The Nexus Daily Scrum is a daily stand-up in which all Scrum Teams share progress and identify any roadblocks. This meeting helps the Scrum Teams identify any integration issues and measure progress toward the Nexus Sprint Goal. The Scrum Team representatives evaluate the current state of the integrated Increment and identify integration issues and new cross-team dependencies or impacts.
The Nexus Daily Scrum does not replace each Scrum Team’s Daily Scrum. The Nexus Daily Scrum informs the Daily Team Scrums by creating plans for the day that focus on the integration issues raised during the Nexus Daily Scrum.
Scrum Teams can also adjust their plan outside of the Nexus Daily Scrum. Nexus emphasizes cross-team communication at any time to encourage needed discussions about adapting or re-planning the rest of the Sprint’s work.
Nexus Sprint Review
In this single event, the Nexus Integration Team and all Scrum Teams demonstrate the Integrated Increment to stakeholders. A Nexus Sprint Review replaces individual Scrum Team Sprint Reviews. During the event, the Nexus demonstrates their work to key stakeholders and discusses the progress toward the Product Goal. Then, everyone collaborates on a plan to address the feedback, adjusting the Product Backlog as necessary.
Nexus Sprint Retrospective
The Nexus Sprint Retrospective is a single event at which the Nexus and all Scrum Teams reflect on the previous Sprint and identify areas for improvement. It marks the conclusion of a Sprint. The purpose of this event is to determine how to increase quality and effectiveness across the Nexus by examining the last Sprint’s performance regarding individuals, teams, interactions, processes, tools, and its Definition of Done.
Nexus, LeSS, and SAFe
Frameworks like Nexus, LeSS (Large-Scale Scrum), and SAFe (Scaled Agile Framework) are all approaches to scaling Agile and Scrum, and the choice of framework depends on the specific needs and context of the organization.
While all three help scale Scrum in larger organizations, they approach it in distinct ways. Here’s a comparison of their key differences:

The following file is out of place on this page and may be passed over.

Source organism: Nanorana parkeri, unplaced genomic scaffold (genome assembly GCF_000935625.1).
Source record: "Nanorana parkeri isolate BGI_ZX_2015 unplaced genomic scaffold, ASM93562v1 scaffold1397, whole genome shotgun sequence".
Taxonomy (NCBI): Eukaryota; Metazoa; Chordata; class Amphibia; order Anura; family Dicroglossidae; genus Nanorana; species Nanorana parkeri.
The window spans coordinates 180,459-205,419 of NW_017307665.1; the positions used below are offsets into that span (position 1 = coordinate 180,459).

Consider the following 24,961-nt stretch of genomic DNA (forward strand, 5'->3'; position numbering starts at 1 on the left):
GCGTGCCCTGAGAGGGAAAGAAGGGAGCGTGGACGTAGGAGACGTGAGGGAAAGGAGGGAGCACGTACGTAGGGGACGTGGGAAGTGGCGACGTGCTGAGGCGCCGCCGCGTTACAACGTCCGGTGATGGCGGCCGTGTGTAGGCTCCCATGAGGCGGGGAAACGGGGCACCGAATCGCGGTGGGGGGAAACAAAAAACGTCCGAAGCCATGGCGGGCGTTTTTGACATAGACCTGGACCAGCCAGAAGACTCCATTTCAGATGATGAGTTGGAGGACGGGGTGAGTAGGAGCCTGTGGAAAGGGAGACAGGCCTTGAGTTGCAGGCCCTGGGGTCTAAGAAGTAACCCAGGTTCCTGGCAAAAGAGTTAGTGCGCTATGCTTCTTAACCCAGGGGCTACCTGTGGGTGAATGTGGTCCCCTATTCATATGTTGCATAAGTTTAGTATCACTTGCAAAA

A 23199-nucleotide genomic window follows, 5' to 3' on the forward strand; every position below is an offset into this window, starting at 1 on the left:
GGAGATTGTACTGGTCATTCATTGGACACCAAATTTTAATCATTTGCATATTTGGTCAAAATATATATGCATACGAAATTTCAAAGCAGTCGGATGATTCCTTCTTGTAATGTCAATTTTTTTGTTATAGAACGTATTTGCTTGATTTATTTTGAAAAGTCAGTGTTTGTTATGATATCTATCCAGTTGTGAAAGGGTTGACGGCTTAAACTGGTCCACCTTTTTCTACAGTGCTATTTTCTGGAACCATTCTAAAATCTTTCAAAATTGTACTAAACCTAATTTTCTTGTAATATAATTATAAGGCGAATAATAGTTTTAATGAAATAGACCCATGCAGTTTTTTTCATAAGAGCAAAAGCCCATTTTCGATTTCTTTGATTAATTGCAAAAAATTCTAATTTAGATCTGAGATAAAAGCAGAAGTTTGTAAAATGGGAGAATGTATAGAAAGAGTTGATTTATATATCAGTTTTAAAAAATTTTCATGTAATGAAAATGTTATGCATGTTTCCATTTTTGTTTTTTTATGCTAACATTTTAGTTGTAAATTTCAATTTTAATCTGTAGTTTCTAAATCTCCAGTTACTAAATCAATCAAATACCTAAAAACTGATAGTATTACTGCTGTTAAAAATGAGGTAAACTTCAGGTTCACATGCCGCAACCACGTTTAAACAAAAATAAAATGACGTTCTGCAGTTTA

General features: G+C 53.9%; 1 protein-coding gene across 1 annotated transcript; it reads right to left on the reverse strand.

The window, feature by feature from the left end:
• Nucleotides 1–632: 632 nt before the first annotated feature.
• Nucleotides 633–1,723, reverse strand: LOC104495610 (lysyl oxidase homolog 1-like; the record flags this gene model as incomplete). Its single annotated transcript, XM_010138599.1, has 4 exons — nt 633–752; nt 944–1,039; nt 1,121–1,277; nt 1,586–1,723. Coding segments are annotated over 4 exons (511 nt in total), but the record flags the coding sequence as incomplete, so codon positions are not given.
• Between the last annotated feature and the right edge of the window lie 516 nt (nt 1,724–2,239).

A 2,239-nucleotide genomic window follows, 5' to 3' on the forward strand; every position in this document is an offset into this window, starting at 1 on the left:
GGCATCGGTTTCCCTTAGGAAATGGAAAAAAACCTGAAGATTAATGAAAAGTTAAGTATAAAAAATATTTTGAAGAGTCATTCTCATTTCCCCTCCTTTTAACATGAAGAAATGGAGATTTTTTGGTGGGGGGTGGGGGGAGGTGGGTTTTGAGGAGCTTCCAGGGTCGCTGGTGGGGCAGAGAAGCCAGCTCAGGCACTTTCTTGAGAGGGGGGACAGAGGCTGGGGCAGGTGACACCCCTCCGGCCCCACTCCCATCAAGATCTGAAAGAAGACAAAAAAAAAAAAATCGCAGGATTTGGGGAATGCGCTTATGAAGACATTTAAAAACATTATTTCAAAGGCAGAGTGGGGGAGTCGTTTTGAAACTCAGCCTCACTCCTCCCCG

- Nexus: Focuses on scaling Scrum within a single product with multiple teams. It emphasizes team autonomy and self-management while ensuring collaboration and integration.
- SAFe: Offers a broader framework for scaling Agile across the entire enterprise. It incorporates various roles, artifacts, and events to manage dependencies across multiple teams and products.
- LeSS: Focuses on scaling Scrum within a single team by applying Scrum principles at different levels (e.g., team, area, feature). It aims to maintain team autonomy and minimize additional overhead.
- Nexus: Relatively lightweight and simple to implement, staying true to the core principles of Scrum. It requires minimal additional roles and artifacts.
- SAFe: More complex and prescriptive, introducing additional roles, ceremonies, and artifacts. It requires more training and cultural changes for successful implementation.
- LeSS: Leverages existing Scrum principles and practices, adapting them to larger scales without introducing significant new elements. This promotes ease of implementation and a minimal learning curve.
- Nexus: Utilizes a single Nexus Sprint Planning event for all teams involved in the product.
- SAFe: Employs multiple planning events, including Program Increment (PI) Planning and Iteration Planning, which can be more complex to manage.
- LeSS: Relies on individual team Sprint Planning events, but also introduces additional planning events like Area Backlog Refinement and Feature Backlog Planning to manage dependencies across teams.
- Nexus: Delivers working software (Integrated Increment) at the end of each Sprint, typically lasting one to four weeks.